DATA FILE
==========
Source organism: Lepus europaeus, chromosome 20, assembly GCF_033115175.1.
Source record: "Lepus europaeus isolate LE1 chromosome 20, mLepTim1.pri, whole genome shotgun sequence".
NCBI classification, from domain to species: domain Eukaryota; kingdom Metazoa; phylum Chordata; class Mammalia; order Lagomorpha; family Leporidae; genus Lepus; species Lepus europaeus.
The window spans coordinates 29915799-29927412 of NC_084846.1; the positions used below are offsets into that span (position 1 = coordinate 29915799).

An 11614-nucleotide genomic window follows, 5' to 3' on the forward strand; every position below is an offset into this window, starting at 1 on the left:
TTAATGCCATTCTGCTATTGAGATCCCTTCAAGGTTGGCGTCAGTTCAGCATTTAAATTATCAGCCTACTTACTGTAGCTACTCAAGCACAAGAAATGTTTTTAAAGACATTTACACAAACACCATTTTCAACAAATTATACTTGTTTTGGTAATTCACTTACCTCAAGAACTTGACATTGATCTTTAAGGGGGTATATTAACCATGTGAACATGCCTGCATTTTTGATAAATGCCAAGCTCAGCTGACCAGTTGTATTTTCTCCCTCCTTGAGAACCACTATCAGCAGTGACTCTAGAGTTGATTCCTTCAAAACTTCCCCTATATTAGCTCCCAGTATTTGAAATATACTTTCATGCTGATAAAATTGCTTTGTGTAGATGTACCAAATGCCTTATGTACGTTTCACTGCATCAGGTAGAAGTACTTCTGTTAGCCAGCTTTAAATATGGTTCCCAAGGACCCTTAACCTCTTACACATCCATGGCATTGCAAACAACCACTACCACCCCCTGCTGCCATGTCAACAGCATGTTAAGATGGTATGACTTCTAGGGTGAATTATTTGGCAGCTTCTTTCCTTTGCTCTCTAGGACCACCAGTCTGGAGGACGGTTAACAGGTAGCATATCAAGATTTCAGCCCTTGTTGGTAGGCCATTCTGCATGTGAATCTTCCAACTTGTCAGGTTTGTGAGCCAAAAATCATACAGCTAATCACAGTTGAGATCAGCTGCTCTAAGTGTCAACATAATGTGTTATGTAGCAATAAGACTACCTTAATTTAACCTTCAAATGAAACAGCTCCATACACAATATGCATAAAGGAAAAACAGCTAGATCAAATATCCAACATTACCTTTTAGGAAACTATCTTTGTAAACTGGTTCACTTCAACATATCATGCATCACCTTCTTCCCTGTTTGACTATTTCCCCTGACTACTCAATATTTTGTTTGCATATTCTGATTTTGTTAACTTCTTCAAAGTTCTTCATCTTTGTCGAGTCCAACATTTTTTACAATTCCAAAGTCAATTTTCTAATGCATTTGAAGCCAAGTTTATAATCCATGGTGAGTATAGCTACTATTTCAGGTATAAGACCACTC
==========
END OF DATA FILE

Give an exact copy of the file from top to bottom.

Source organism: Lepus europaeus, chromosome 20, assembly GCF_033115175.1.
Source record: "Lepus europaeus isolate LE1 chromosome 20, mLepTim1.pri, whole genome shotgun sequence".
NCBI classification, from domain to species: domain Eukaryota; kingdom Metazoa; phylum Chordata; class Mammalia; order Lagomorpha; family Leporidae; genus Lepus; species Lepus europaeus.
The window spans coordinates 29915799-29927412 of NC_084846.1; the positions used below are offsets into that span (position 1 = coordinate 29915799).

An 11614-nucleotide genomic window follows, 5' to 3' on the forward strand; every position below is an offset into this window, starting at 1 on the left:
TTAATGCCATTCTGCTATTGAGATCCCTTCAAGGTTGGCGTCAGTTCAGCATTTAAATTATCAGCCTACTTACTGTAGCTACTCAAGCACAAGAAATGTTTTTAAAGACATTTACACAAACACCATTTTCAACAAATTATACTTGTTTTGGTAATTCACTTACCTCAAGAACTTGACATTGATCTTTAAGGGGGTATATTAACCATGTGAACATGCCTGCATTTTTGATAAATGCCAAGCTCAGCTGACCAGTTGTATTTTCTCCCTCCTTGAGAACCACTATCAGCAGTGACTCTAGAGTTGATTCCTTCAAAACTTCCCCTATATTAGCTCCCAGTATTTGAAATATACTTTCATGCTGATAAAATTGCTTTGTGTAGATGTACCAAATGCCTTATGTACGTTTCACTGCATCAGGTAGAAGTACTTCTGTTAGCCAGCTTTAAATATGGTTCCCAAGGACCCTTAACCTCTTACACATCCATGGCATTGCAAACAACCACTACCACCCCCTGCTGCCATGTCAACAGCATGTTAAGATGGTATGACTTCTAGGGTGAATTATTTGGCAGCTTCTTTCCTTTGCTCTCTAGGACCACCAGTCTGGAGGACGGTTAACAGGTAGCATATCAAGATTTCAGCCCTTGTTGGTAGGCCATTCTGCATGTGAATCTTCCAACTTGTCAGGTTTGTGAGCCAAAAATCATACAGCTAATCACAGTTGAGATCAGCTGCTCTAAGTGTCAACATAATGTGTTATGTAGCAATAAGACTACCTTAATTTAACCTTCAAATGAAACAGCTCCATACACAATATGCATAAAGGAAAAACAGCTAGATCAAATATCCAACATTACCTTTTAGGAAACTATCTTTGTAAACTGGTTCACTTCAACATATCATGCATCACCTTCTTCCCTGTTTGACTATTTCCCCTGACTACTCAATATTTTGTTTGCATATTCTGATTTTGTTAACTTCTTCAAAGTTCTTCATCTTTGTCGAGTCCAACATTTTTTACAATTCCAAAGTCAATTTTCTAATGCATTTGAAGCCAAGTTTATAATCCATGGTGAGTATAGCTACTATTTCAGGTATAAGACCACTC